Saturday, August 20, 2011

Technology and the Music Educator

"I just invent. Then I wait until man comes around to needing what I've invented."

-R. Buckminster Fuller

Now more than ever before, music educators have the opportunity to expand the horizons of our profession.

The benefits of learning music have been widely publicized, and it seems new reports and statistics are released just about every week that prove studying music can help foster intellectual curiosity, stimulate creativity, and promote discipline. Most often, these studies are used as ammunition by organizations, teachers, and frustrated parent groups who are facing cuts to their local school band, choir, or orchestra programs.  And it's no surprise that advances in technology that allow for unprecedented communication, file sharing, and information delivery may be seen as an impending threat to those who teach music in schools or in a private setting. But we do not agree.

I recently read a blog that argued 'technology in music education can never replace the care and nurturing of a great educator'. That's like saying 'the microwave oven can never replace the delicate palette of an executive chef'.  It's an invalid argument and moot point at best. The microwave will not make anyone a great chef - but most all great chefs have one in their kitchen and know how to use it to their advantage. Technology is only as good as those plying it - it won't make a poor teacher any better.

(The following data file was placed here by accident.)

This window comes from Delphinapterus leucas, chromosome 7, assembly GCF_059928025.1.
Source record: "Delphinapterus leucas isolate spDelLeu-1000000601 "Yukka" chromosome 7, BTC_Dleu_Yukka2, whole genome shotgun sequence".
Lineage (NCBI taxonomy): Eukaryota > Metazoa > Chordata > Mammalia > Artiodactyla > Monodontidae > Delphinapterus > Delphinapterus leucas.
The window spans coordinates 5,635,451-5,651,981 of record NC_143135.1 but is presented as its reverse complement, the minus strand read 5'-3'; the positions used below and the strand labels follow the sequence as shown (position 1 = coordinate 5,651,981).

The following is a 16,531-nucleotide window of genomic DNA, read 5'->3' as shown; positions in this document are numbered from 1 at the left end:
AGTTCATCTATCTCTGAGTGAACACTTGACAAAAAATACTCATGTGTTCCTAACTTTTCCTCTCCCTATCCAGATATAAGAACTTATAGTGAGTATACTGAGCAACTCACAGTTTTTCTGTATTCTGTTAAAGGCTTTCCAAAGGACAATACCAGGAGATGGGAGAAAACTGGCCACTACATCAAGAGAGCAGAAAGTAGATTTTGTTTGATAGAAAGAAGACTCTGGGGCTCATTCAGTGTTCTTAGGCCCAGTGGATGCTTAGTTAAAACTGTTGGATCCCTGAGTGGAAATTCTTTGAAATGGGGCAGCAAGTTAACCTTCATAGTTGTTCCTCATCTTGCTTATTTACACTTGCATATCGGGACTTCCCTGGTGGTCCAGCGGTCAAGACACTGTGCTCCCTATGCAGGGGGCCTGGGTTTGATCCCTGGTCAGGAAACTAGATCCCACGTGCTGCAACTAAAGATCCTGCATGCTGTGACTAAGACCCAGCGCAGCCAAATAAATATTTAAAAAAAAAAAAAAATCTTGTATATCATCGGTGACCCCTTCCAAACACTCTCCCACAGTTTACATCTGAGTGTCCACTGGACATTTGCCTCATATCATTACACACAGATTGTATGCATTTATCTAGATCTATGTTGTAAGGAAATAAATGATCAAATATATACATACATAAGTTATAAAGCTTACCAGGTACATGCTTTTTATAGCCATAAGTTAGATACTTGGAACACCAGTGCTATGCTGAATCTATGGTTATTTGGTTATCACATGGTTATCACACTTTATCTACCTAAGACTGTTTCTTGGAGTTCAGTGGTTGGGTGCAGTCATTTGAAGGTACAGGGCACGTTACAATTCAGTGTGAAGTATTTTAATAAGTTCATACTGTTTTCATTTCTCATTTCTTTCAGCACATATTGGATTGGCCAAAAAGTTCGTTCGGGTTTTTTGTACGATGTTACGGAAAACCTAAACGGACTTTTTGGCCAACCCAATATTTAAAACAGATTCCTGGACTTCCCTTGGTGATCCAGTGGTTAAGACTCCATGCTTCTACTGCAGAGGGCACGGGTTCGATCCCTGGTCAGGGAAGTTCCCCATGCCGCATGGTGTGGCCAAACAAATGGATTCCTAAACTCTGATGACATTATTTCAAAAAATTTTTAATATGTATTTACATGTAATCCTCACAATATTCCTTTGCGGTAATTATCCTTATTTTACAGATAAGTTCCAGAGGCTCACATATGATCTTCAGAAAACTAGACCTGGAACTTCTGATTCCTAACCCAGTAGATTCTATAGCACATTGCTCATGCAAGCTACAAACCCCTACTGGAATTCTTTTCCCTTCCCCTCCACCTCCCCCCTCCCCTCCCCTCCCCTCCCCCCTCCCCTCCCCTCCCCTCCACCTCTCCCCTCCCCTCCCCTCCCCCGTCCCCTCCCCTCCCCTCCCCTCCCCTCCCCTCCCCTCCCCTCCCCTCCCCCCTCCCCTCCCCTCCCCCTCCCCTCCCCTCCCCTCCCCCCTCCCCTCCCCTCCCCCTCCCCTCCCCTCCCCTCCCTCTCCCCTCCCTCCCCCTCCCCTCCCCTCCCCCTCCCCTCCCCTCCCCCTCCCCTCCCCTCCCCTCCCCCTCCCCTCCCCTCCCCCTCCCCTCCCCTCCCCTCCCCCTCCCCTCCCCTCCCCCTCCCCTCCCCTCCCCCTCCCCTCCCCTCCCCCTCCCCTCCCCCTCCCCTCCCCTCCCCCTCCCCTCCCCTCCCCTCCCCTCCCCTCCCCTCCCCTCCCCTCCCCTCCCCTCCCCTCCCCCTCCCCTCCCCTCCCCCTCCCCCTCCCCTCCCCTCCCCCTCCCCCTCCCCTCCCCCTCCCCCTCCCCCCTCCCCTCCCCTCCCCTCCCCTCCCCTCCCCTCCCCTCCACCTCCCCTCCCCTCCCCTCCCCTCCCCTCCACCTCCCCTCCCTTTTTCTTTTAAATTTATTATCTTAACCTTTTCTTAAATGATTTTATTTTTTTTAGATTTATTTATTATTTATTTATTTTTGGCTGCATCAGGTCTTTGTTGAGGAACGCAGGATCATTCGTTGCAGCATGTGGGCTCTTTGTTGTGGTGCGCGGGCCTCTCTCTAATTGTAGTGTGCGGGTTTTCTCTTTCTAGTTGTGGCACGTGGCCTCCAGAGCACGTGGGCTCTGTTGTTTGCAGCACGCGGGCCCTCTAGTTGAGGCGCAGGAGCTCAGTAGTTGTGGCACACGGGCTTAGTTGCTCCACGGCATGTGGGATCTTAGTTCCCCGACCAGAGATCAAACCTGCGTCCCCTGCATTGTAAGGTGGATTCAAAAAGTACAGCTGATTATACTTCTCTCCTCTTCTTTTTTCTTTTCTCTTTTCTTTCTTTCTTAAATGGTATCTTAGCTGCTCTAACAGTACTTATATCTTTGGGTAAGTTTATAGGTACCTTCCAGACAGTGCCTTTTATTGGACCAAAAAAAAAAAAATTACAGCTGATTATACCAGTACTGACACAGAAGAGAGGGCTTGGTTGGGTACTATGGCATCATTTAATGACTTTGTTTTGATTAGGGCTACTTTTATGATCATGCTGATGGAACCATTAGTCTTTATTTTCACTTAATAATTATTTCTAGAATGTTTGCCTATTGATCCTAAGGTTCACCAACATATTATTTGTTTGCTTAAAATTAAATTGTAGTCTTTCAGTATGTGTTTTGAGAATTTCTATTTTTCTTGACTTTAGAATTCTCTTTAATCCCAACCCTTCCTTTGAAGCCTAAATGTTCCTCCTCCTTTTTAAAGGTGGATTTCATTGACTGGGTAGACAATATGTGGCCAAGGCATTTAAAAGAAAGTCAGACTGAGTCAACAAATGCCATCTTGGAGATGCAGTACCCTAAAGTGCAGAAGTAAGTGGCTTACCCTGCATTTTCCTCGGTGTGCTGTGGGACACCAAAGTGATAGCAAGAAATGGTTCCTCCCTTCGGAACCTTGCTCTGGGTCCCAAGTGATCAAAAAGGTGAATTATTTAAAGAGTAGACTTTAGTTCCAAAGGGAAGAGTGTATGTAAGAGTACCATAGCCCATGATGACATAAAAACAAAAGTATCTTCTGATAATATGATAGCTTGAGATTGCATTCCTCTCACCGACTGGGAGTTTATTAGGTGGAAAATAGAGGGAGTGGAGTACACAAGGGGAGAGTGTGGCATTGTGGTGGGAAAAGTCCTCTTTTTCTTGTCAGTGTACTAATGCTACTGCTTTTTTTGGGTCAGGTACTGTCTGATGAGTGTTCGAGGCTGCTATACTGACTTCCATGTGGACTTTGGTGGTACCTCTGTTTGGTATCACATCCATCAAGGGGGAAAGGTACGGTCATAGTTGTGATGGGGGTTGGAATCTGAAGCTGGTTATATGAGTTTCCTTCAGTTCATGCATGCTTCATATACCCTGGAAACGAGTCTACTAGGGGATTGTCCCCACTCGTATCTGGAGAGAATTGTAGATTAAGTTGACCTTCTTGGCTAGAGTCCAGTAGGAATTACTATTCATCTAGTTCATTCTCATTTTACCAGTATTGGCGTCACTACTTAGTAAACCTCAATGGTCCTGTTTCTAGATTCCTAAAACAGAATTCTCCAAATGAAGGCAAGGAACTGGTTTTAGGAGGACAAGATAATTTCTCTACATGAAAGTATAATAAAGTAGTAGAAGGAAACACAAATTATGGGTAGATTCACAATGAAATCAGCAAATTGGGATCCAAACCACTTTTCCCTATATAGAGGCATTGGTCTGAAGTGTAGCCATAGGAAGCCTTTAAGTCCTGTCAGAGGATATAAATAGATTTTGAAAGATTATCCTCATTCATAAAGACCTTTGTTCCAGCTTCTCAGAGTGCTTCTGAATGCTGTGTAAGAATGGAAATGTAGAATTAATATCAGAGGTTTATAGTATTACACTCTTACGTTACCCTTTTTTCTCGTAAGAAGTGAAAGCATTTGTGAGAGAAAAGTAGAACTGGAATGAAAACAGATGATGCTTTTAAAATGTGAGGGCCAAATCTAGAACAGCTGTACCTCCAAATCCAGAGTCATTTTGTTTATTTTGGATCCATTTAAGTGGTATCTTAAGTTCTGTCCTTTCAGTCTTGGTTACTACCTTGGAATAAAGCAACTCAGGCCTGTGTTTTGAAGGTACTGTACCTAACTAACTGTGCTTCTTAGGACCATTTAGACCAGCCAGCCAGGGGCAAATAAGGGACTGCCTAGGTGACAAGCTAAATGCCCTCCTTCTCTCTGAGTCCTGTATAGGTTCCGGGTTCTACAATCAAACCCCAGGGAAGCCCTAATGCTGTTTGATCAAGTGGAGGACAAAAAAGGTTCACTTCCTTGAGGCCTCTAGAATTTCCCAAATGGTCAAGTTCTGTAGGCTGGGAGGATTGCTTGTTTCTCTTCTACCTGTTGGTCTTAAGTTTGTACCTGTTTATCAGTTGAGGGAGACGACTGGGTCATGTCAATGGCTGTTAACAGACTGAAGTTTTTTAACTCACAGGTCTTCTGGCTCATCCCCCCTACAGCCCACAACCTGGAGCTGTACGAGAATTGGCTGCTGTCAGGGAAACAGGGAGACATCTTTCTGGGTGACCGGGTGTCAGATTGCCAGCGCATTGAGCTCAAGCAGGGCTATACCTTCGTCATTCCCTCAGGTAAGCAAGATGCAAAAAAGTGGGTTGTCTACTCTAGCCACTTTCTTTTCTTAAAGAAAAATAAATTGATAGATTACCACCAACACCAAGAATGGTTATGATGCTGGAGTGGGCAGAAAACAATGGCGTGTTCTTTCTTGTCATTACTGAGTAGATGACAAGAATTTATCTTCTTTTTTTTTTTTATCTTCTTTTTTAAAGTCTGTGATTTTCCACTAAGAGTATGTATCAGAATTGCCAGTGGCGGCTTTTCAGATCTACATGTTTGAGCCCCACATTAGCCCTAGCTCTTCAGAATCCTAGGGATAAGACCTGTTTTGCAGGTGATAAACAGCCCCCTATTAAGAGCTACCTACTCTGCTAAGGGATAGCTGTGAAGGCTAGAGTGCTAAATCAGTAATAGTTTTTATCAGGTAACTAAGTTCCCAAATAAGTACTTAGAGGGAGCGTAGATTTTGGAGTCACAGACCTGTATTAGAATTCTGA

But what technology can do is allow educators to reach new markets and encourage more learning at all levels - from the causal enthusiast to the most advanced performer. Educators can also use technology to create a sense of community among learners and allow for ideas to be shared between students, educators, and peers. Technology can also help make music teachers become better communicators and keep learning material, practice notes, and digital files neatly organized and accessible in one location.

The beauty of applying technology to music education is that we as educators have an opportunity to share our expertise with more potential music makers than ever before. And more people playing music and enjoying its benefits means a boost for instrument manufacturers, print music publishers, recording artists, concert halls and yes... teachers! We believe that more people (especially adults) becoming interested and involved in music making will undoubtedly lead to a more passionate concern for the importance of music in our schools.

Technology is here to stay. An entire generation now presumes and expects it to be part of nearly every aspect of their lives. As music educators, we need to be open to using technology to present our ideas in current and relative formats. Let's not be the last profession to 'come around'!


Foriero said...

Journey where music merges with interactive technology is the only possible. This is the option and the music to continue and develop further. Foriero working on interactive applications and Music educational games

Dr. Scott Watson said...

I enjoyed reading this post. My recent book, USING TECHNOLOGY TO UNLOCK MUSICAL CREATIVITY (Oxford Univ Press) explores ways technology can be used in creativity- and project-based music instruction to get more from traditional music students and to reach "non-traditional" music students. Hope you have the opportunity to check it out:

Christopher Sutton said...

Hear, hear! Very well said.

As in any arena, technology can be disused, misused or used to great effect in music teaching. It's an exciting time, as there's still a lot to explore and experiment with in terms of how best to harness technology to engage with students and accelerate learning.

Anonymous said...

i love that blue earth eye pic!!!!!!!!!!!!!!